Brandwatch Offers A Complete Look at the 2016 Presidential Election
As the U.S. election draws to a close today, Brandwatch has released the final batch of data for the campaign.
With the American people heading to the polls tomorrow, Brandwatch has examined debates, conventions and the issues within past newsletters. Perhaps all there is left to do is step back and look at this election as a whole - in all its awesome and gruesome glory.
Overall Data Points
It’s important to remember that the two remaining candidates, from major political parties, didn’t begin their quest for the White House at the same time.
Hillary Clinton announced her candidacy on April 12, 2015, while Donald Trump announced his on June 16, 2015. Keep this in mind as you take in the following data points.
Overall Twitter Mentions Over Each Campaign’s Lifespan:
· Donald Trump with more than 229 million mentions.
· Hillary Clinton with over 127 million mentions.
We are looking at a mention discrepancy of around 100 million mentions, and it bears considering that Clinton’s conversation started two months before Trump’s.
Trump’s ability to demand headlines, his unorthodox statements and his penchant for publishing off-the-cuff tweets really contributed to his absolutely massive Twitter conversation.
Both candidates saw their top three day-over-day conversation peaks on the days that hosted the three presidential debates.
Overall Conversation Sentiment:
· Donald Trump - 50.7% positive; 49.3% negative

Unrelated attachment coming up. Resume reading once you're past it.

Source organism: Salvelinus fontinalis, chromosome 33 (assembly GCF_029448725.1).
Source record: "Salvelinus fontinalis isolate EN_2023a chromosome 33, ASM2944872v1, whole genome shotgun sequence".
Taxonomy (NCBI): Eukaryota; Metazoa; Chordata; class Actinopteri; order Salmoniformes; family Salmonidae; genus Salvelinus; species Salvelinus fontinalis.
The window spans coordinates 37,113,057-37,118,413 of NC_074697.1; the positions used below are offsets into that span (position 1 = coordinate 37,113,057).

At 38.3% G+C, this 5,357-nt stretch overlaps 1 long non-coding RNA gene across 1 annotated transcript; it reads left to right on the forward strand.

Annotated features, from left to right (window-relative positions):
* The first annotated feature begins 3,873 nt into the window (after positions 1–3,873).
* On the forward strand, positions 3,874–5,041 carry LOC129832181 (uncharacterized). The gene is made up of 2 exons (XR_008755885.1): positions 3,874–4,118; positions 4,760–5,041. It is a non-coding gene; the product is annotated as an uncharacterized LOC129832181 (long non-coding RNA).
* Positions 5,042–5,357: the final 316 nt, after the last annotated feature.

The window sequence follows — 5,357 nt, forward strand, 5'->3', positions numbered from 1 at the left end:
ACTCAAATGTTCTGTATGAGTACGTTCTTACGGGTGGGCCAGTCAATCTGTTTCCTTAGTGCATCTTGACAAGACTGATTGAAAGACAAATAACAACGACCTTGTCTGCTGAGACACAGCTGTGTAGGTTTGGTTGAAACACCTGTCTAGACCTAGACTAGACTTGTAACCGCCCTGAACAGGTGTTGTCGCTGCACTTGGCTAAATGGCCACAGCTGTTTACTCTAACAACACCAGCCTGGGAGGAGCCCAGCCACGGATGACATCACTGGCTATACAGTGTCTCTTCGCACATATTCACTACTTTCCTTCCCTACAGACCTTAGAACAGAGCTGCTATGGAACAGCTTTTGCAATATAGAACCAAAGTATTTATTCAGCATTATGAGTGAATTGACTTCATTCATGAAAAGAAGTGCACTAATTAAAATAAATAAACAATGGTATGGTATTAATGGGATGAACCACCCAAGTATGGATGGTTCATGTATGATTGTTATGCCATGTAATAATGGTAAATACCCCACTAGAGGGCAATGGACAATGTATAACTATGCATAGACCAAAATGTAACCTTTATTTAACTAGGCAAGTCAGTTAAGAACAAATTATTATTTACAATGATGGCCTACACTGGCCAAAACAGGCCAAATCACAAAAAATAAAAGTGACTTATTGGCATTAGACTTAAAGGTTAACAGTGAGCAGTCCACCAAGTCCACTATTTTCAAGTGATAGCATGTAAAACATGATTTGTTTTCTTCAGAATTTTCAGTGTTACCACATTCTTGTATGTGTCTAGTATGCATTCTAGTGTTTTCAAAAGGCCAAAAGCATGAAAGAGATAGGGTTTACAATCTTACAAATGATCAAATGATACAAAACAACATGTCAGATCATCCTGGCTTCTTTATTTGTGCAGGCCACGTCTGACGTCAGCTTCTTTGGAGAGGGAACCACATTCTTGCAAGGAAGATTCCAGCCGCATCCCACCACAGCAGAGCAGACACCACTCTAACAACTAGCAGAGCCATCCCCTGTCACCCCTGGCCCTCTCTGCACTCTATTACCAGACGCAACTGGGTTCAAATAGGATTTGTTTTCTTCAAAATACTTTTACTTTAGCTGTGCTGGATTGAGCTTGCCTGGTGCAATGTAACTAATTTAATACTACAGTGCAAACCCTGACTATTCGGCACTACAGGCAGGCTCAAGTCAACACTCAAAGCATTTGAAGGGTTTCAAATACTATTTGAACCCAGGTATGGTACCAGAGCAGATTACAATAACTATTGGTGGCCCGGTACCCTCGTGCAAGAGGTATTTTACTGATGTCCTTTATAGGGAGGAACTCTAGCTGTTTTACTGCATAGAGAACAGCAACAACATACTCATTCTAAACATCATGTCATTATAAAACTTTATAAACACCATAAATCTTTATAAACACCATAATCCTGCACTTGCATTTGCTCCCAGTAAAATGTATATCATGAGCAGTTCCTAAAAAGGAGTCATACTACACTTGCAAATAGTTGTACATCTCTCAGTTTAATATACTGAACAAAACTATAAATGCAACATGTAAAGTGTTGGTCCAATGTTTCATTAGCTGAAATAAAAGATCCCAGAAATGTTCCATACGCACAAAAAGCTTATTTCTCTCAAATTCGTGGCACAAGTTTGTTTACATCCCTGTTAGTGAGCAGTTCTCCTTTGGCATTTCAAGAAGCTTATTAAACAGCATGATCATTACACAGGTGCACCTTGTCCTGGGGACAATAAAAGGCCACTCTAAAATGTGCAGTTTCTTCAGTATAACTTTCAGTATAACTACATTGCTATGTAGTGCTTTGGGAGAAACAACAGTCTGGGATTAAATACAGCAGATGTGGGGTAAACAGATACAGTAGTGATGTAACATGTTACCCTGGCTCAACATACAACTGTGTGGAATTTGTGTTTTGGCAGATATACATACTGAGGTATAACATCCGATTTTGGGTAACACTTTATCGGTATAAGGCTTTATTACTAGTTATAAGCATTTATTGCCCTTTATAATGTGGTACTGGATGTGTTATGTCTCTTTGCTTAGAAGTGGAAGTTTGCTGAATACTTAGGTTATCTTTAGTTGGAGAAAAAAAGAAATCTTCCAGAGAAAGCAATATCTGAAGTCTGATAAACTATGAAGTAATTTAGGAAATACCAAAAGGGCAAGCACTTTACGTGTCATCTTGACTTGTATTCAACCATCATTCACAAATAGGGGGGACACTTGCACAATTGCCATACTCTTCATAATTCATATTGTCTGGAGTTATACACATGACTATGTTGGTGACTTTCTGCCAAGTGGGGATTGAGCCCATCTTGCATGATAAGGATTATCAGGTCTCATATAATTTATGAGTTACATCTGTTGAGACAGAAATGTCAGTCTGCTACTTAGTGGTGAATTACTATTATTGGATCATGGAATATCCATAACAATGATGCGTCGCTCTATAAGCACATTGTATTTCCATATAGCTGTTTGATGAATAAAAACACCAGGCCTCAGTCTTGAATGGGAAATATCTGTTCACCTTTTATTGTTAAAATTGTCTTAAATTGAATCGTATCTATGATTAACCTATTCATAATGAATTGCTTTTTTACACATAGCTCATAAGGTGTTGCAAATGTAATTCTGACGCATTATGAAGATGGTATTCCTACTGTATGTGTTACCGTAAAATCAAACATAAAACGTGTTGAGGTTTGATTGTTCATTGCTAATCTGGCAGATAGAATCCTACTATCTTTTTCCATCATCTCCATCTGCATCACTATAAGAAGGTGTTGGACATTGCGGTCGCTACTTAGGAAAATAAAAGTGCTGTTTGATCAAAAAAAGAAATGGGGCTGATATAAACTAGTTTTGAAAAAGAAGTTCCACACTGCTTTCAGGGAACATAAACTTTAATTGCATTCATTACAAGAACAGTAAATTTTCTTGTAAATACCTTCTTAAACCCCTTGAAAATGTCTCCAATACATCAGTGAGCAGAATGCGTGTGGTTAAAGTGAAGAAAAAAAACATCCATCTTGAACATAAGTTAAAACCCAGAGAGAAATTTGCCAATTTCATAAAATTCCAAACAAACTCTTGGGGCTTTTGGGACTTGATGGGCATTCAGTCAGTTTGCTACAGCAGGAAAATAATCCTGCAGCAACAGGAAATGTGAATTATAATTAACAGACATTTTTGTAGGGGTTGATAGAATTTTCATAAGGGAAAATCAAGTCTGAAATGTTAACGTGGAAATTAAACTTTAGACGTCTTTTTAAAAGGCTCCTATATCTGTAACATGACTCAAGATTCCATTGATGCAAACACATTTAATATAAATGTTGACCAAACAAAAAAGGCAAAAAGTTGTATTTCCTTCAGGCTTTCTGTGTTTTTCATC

· Hillary Clinton - 48.8% positive; 51.2% negative
Media pundits and polls have long stated that these two candidates are the most disliked nominees in political history. This is reflected in their polarised conversation sentiments above.When you see a sentiment close to 50/50, people are not talking about how a candidate is “not all bad,” they are fervently arguing their point against an opposite - and equally as fervent - point of view.
Mentions Across Gender:
· Donald Trump’s conversation saw men contribute 53.6% of mentions, with women accounting for 46.4% of mentions.
· Hillary Clinton’s discussion saw women contribute more at 48.2% of all mentions, but men still tweeted about her more at 51.8%.
This election will pass. No matter the outcome this process will cease, and in the distant - and not-so distant - future we can look back at these figures and know that debate wasn’t just waged on stages between candidates with television cameras focused on their faces, but online between everyday citizens.